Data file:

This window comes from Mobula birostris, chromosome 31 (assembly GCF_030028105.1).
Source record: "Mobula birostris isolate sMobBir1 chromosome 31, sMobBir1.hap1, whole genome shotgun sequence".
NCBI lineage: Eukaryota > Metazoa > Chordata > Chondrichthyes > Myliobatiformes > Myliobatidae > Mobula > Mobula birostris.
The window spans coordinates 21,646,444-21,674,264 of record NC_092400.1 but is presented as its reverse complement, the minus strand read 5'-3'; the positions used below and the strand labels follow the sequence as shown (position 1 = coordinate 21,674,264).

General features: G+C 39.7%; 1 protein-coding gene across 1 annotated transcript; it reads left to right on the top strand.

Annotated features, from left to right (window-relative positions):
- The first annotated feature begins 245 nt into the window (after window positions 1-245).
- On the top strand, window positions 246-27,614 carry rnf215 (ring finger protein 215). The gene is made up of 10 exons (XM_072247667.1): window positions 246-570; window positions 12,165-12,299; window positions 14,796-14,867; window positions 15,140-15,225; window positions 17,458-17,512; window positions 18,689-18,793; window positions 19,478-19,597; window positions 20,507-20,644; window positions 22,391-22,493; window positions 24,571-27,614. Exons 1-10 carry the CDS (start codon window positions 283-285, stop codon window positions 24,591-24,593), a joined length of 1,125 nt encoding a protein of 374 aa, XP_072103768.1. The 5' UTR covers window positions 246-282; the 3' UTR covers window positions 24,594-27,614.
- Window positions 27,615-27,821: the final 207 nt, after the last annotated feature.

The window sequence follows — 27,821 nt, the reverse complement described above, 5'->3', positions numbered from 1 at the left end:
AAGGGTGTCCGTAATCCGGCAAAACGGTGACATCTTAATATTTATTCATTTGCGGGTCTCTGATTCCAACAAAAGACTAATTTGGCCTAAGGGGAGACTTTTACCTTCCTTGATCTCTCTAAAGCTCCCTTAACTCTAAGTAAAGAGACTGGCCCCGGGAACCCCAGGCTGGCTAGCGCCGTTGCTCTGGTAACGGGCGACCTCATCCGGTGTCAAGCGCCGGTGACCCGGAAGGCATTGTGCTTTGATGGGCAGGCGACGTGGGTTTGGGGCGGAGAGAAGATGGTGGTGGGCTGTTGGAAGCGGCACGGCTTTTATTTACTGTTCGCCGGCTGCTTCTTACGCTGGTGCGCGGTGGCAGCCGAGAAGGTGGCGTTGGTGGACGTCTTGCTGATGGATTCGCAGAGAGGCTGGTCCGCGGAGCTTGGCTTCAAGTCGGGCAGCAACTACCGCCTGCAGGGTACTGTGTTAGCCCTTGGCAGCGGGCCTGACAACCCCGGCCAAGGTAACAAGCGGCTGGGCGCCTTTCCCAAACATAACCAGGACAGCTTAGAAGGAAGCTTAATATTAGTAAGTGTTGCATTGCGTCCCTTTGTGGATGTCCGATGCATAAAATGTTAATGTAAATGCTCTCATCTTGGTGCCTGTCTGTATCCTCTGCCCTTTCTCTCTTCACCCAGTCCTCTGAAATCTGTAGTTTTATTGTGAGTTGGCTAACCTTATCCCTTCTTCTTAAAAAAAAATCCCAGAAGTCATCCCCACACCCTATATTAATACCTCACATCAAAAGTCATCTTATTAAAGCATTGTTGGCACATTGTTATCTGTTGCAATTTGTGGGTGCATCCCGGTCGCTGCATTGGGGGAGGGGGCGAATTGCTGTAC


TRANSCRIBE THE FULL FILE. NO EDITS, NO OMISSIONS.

This window comes from Mobula birostris, chromosome 31 (assembly GCF_030028105.1).
Source record: "Mobula birostris isolate sMobBir1 chromosome 31, sMobBir1.hap1, whole genome shotgun sequence".
NCBI lineage: Eukaryota > Metazoa > Chordata > Chondrichthyes > Myliobatiformes > Myliobatidae > Mobula > Mobula birostris.
The window spans coordinates 21,646,444-21,674,264 of record NC_092400.1 but is presented as its reverse complement, the minus strand read 5'-3'; the positions used below and the strand labels follow the sequence as shown (position 1 = coordinate 21,674,264).

General features: G+C 39.7%; 1 protein-coding gene across 1 annotated transcript; it reads left to right on the top strand.

Annotated features, from left to right (window-relative positions):
- The first annotated feature begins 245 nt into the window (after window positions 1-245).
- On the top strand, window positions 246-27,614 carry rnf215 (ring finger protein 215). The gene is made up of 10 exons (XM_072247667.1): window positions 246-570; window positions 12,165-12,299; window positions 14,796-14,867; window positions 15,140-15,225; window positions 17,458-17,512; window positions 18,689-18,793; window positions 19,478-19,597; window positions 20,507-20,644; window positions 22,391-22,493; window positions 24,571-27,614. Exons 1-10 carry the CDS (start codon window positions 283-285, stop codon window positions 24,591-24,593), a joined length of 1,125 nt encoding a protein of 374 aa, XP_072103768.1. The 5' UTR covers window positions 246-282; the 3' UTR covers window positions 24,594-27,614.
- Window positions 27,615-27,821: the final 207 nt, after the last annotated feature.

The window sequence follows — 27,821 nt, the reverse complement described above, 5'->3', positions numbered from 1 at the left end:
AAGGGTGTCCGTAATCCGGCAAAACGGTGACATCTTAATATTTATTCATTTGCGGGTCTCTGATTCCAACAAAAGACTAATTTGGCCTAAGGGGAGACTTTTACCTTCCTTGATCTCTCTAAAGCTCCCTTAACTCTAAGTAAAGAGACTGGCCCCGGGAACCCCAGGCTGGCTAGCGCCGTTGCTCTGGTAACGGGCGACCTCATCCGGTGTCAAGCGCCGGTGACCCGGAAGGCATTGTGCTTTGATGGGCAGGCGACGTGGGTTTGGGGCGGAGAGAAGATGGTGGTGGGCTGTTGGAAGCGGCACGGCTTTTATTTACTGTTCGCCGGCTGCTTCTTACGCTGGTGCGCGGTGGCAGCCGAGAAGGTGGCGTTGGTGGACGTCTTGCTGATGGATTCGCAGAGAGGCTGGTCCGCGGAGCTTGGCTTCAAGTCGGGCAGCAACTACCGCCTGCAGGGTACTGTGTTAGCCCTTGGCAGCGGGCCTGACAACCCCGGCCAAGGTAACAAGCGGCTGGGCGCCTTTCCCAAACATAACCAGGACAGCTTAGAAGGAAGCTTAATATTAGTAAGTGTTGCATTGCGTCCCTTTGTGGATGTCCGATGCATAAAATGTTAATGTAAATGCTCTCATCTTGGTGCCTGTCTGTATCCTCTGCCCTTTCTCTCTTCACCCAGTCCTCTGAAATCTGTAGTTTTATTGTGAGTTGGCTAACCTTATCCCTTCTTCTTAAAAAAAAATCCCAGAAGTCATCCCCACACCCTATATTAATACCTCACATCAAAAGTCATCTTATTAAAGCATTGTTGGCACATTGTTATCTGTTGCAATTTGTGGGTGCATCCCGGTCGCTGCATTGGGGGAGGGGGCGAATTGCTGTAC